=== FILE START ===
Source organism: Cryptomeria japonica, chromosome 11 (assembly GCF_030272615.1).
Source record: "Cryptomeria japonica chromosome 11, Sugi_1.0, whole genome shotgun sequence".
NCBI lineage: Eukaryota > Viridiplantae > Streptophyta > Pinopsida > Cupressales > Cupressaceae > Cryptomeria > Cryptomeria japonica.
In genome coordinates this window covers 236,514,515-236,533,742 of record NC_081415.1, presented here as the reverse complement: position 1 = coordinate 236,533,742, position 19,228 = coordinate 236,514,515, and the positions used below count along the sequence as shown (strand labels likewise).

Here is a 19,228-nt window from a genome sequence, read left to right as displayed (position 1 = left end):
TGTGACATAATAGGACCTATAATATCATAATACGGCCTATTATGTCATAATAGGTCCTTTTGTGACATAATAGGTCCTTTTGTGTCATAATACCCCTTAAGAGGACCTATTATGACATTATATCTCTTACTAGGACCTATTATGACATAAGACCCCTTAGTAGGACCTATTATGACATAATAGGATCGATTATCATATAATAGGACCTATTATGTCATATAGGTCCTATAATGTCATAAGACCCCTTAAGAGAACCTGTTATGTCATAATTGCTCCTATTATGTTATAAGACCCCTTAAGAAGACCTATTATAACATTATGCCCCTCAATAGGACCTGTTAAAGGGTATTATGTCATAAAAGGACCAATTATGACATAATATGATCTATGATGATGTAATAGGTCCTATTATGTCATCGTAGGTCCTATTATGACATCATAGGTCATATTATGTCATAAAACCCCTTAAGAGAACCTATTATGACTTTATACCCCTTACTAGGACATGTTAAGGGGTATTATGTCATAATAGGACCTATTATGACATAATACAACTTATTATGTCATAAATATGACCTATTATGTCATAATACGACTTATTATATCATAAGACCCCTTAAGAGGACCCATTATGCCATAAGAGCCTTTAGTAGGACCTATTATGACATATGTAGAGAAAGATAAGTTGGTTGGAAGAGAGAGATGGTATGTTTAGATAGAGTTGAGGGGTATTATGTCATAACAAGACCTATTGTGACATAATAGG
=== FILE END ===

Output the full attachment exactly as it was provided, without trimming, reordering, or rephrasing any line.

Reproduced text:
Source organism: Cryptomeria japonica, chromosome 11 (assembly GCF_030272615.1).
Source record: "Cryptomeria japonica chromosome 11, Sugi_1.0, whole genome shotgun sequence".
NCBI lineage: Eukaryota > Viridiplantae > Streptophyta > Pinopsida > Cupressales > Cupressaceae > Cryptomeria > Cryptomeria japonica.
In genome coordinates this window covers 236,514,515-236,533,742 of record NC_081415.1, presented here as the reverse complement: position 1 = coordinate 236,533,742, position 19,228 = coordinate 236,514,515, and the positions used below count along the sequence as shown (strand labels likewise).

Here is a 19,228-nt window from a genome sequence, read left to right as displayed (position 1 = left end):
TGTGACATAATAGGACCTATAATATCATAATACGGCCTATTATGTCATAATAGGTCCTTTTGTGACATAATAGGTCCTTTTGTGTCATAATACCCCTTAAGAGGACCTATTATGACATTATATCTCTTACTAGGACCTATTATGACATAAGACCCCTTAGTAGGACCTATTATGACATAATAGGATCGATTATCATATAATAGGACCTATTATGTCATATAGGTCCTATAATGTCATAAGACCCCTTAAGAGAACCTGTTATGTCATAATTGCTCCTATTATGTTATAAGACCCCTTAAGAAGACCTATTATAACATTATGCCCCTCAATAGGACCTGTTAAAGGGTATTATGTCATAAAAGGACCAATTATGACATAATATGATCTATGATGATGTAATAGGTCCTATTATGTCATCGTAGGTCCTATTATGACATCATAGGTCATATTATGTCATAAAACCCCTTAAGAGAACCTATTATGACTTTATACCCCTTACTAGGACATGTTAAGGGGTATTATGTCATAATAGGACCTATTATGACATAATACAACTTATTATGTCATAAATATGACCTATTATGTCATAATACGACTTATTATATCATAAGACCCCTTAAGAGGACCCATTATGCCATAAGAGCCTTTAGTAGGACCTATTATGACATATGTAGAGAAAGATAAGTTGGTTGGAAGAGAGAGATGGTATGTTTAGATAGAGTTGAGGGGTATTATGTCATAACAAGACCTATTGTGACATAATAGG